Marching toward our climate future
- Article Published At:
- Rutland Herald & Barre-Montpelier Times-Argus
- Date of Publication:
- October 5th, 2014
I am writing this column in my mind on September 21 on the streets of New York City on a warm but cloudy day. We are here with more than 300,000 others for the People’s Climate March. Some are a little solemn because they understand what lies ahead for the Earth. But the students are excited to march in such a magnificent and festive parade, rhythmically chanting “This is what democracy looks like”.
Peoples Climate March — Figure 1 - More than 300,000 demonstrators, including thousands of Vermonters, make their way down Sixth Avenue in New York City during the People’s Climate March on Sept. 21.
There are groups from all across society, all over America and all across the world. Marchers from the boroughs flooded by hurricane Sandy, from Bangladesh and island nations, workers displaced by globalization who want to build a renewable energy economy, groups representing Catholic, Buddhist, Protestant and Moslem traditions, and interfaith groups such as Vermont Interfaith Power and Light. They are here because they know that that we the people must speak up, or our governments will continue to hide behind the coat-tails of the wealthy interests they represent. Pretending to believe that climate change is not our responsibility; that sacrificing our children and the Earth to maintain profits makes economic sense.
Elders were marching and singing for their grand-children. Infants rode and slept in strollers: they are safe today, but it will take a very determined community effort to protect their future. Students came from many schools and colleges, including Middlebury, UVM and Burr and Burton. All these see their moral responsibility for the Earth. We may be angry at the self-centered passivity of our leaders, but we are not helpless, we are determined and resolute.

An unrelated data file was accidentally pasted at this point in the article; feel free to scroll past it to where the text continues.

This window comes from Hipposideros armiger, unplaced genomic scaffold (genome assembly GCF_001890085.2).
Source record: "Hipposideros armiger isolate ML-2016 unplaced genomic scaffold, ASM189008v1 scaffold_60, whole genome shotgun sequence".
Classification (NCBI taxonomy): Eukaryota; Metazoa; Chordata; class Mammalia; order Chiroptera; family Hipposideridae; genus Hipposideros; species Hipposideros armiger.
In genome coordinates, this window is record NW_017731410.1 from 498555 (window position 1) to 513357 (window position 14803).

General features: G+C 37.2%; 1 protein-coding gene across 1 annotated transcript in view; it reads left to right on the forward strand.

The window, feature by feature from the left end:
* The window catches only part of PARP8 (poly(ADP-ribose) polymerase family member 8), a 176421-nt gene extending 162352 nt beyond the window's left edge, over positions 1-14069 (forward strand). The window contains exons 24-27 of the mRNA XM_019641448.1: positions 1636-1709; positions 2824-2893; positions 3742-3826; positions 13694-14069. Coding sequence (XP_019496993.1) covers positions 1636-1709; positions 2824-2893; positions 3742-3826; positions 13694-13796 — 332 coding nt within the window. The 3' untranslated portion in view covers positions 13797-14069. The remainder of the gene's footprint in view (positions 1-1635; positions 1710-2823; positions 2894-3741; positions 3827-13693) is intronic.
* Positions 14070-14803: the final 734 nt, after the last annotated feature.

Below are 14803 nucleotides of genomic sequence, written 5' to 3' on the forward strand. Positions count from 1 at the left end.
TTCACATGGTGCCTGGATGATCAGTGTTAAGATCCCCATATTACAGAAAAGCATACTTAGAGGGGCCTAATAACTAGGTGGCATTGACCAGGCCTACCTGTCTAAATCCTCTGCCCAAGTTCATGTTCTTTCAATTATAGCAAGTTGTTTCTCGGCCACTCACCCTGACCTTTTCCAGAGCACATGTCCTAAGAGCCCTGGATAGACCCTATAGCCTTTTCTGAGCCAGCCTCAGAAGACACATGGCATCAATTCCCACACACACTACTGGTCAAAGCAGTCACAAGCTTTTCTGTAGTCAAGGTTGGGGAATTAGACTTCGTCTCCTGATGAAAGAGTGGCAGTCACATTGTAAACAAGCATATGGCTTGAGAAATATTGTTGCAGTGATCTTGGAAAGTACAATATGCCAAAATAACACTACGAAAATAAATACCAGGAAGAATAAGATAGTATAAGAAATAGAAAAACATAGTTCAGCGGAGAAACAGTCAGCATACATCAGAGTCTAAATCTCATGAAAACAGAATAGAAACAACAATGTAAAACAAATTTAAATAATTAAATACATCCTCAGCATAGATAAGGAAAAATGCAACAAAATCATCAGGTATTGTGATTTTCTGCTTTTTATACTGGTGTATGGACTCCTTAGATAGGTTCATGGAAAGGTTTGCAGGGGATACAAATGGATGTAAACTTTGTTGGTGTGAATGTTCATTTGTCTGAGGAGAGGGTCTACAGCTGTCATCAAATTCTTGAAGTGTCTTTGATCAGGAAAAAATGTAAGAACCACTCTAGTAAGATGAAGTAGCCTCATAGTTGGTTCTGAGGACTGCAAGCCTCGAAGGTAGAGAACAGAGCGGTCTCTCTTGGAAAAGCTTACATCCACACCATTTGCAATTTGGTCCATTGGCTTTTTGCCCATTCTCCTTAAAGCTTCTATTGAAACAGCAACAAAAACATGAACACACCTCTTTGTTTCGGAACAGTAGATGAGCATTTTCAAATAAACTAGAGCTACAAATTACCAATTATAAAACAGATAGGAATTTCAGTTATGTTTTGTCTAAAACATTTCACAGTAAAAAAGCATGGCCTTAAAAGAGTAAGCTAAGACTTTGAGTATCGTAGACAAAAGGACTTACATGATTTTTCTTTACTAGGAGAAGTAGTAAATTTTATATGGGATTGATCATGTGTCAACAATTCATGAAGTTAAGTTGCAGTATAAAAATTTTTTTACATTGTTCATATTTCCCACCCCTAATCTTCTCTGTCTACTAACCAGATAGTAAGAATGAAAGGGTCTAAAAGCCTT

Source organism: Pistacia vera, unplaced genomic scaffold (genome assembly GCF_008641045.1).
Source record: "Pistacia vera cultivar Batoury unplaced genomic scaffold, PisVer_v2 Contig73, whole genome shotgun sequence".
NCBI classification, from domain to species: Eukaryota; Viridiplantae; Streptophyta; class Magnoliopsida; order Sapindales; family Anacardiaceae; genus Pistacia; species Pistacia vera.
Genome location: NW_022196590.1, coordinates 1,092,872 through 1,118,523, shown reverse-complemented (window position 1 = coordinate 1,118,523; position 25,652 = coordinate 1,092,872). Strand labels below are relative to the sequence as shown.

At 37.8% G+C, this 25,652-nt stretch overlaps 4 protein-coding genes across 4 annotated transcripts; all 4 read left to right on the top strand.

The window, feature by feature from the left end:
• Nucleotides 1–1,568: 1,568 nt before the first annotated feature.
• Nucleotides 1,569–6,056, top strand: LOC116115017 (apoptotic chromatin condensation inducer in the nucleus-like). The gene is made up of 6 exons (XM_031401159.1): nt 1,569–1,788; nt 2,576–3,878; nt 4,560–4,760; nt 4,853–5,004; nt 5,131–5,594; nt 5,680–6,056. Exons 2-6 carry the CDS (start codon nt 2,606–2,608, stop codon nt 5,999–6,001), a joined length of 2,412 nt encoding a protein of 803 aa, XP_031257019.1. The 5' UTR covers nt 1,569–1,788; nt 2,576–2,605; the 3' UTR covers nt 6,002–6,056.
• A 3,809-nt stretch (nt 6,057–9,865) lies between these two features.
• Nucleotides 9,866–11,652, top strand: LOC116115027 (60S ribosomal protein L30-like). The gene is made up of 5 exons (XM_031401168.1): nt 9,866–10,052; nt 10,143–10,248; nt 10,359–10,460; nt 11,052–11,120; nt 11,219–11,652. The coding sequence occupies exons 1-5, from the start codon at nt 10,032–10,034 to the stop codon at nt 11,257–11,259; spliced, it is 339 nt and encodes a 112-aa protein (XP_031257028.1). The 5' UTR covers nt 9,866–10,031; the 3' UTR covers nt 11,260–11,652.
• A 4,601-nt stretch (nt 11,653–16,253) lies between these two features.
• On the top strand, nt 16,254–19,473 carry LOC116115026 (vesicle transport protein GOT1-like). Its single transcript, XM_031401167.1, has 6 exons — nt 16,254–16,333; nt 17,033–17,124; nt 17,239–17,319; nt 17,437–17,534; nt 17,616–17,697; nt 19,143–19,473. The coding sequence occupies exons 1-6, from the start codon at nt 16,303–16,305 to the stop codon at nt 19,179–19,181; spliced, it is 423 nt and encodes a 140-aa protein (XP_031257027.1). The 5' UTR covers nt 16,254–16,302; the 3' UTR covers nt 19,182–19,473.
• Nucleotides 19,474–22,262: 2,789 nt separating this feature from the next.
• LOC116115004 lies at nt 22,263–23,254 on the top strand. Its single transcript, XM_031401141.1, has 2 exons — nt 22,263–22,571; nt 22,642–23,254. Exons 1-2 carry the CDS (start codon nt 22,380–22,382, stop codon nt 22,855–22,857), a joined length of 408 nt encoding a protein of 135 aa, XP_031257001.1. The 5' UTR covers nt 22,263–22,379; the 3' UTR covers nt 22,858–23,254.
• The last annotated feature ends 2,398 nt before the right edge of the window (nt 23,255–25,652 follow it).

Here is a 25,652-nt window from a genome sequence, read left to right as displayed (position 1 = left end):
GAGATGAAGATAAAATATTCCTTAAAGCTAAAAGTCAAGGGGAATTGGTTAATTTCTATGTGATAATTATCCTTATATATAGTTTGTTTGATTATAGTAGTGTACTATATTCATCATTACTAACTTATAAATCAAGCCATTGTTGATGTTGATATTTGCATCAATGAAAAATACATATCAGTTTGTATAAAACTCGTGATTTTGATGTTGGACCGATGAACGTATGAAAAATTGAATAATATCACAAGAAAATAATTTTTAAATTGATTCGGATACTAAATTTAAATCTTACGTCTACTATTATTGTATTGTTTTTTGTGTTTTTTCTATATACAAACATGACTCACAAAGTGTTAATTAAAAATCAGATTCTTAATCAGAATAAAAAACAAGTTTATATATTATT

Before the collapse of the medieval period, it was heresy to question that the Earth might not be the center of the universe. Galileo had to deny what he saw through his telescope, or be burned at the stake. Now the idolatry of political and financial doctrines have made it a heresy to recognize how our fossil fuel driven economy is driving rapid climate change. Melting the icecaps will flood not just Wall Street, but millions in low-lying areas across the globe. So Climate Justice was a strong theme: we do not have the right to destroy so much of life on this Earth to protect out idols.
There were windmills and solar panels marching as a reminder that creating an energy efficient society powered by renewable energy is now a possible future that would emerge rapidly from a tax on fossil carbon.
There were dance groups and marching bands from around the world, and Vermont’s Bread and Puppet Theater. A lone bugle sounded the reveille, and people cheered for every wake-up call.
Mayor De Blasio, showed up, after announcing a plan for NYC to reduce greenhouse gas emissions by 80% by 2050, starting with huge efforts to improve the energy efficiency of public and private buildings. He said: "Climate change is an existential threat to New Yorkers and our planet. Acting now is nothing short of a moral imperative." Energy retrofits to the Empire State Building in progress will reduce its energy consumption by 38%. All the cities and towns in Vermont should follow suit. Governor Christie stayed away, paralyzed between the recent reality of Sandy, the upcoming election and the power and stupidity of the Republican right. I saw one older women marching with a refreshing sign that said “I am a Republican that believes in climate change”!
The marchers, including 2000 Vermonters, have returned home to contrast the reality of their home towns with their vision of creating a sustainable future. This will need all of us, in every community, this decade and for decades into the future. Yes, those who see and understand must lead. Not everything we have set in progress can be undone, but our efforts now will pay off for the Earth and for those who come after us.
Look at the autumn colors and remember.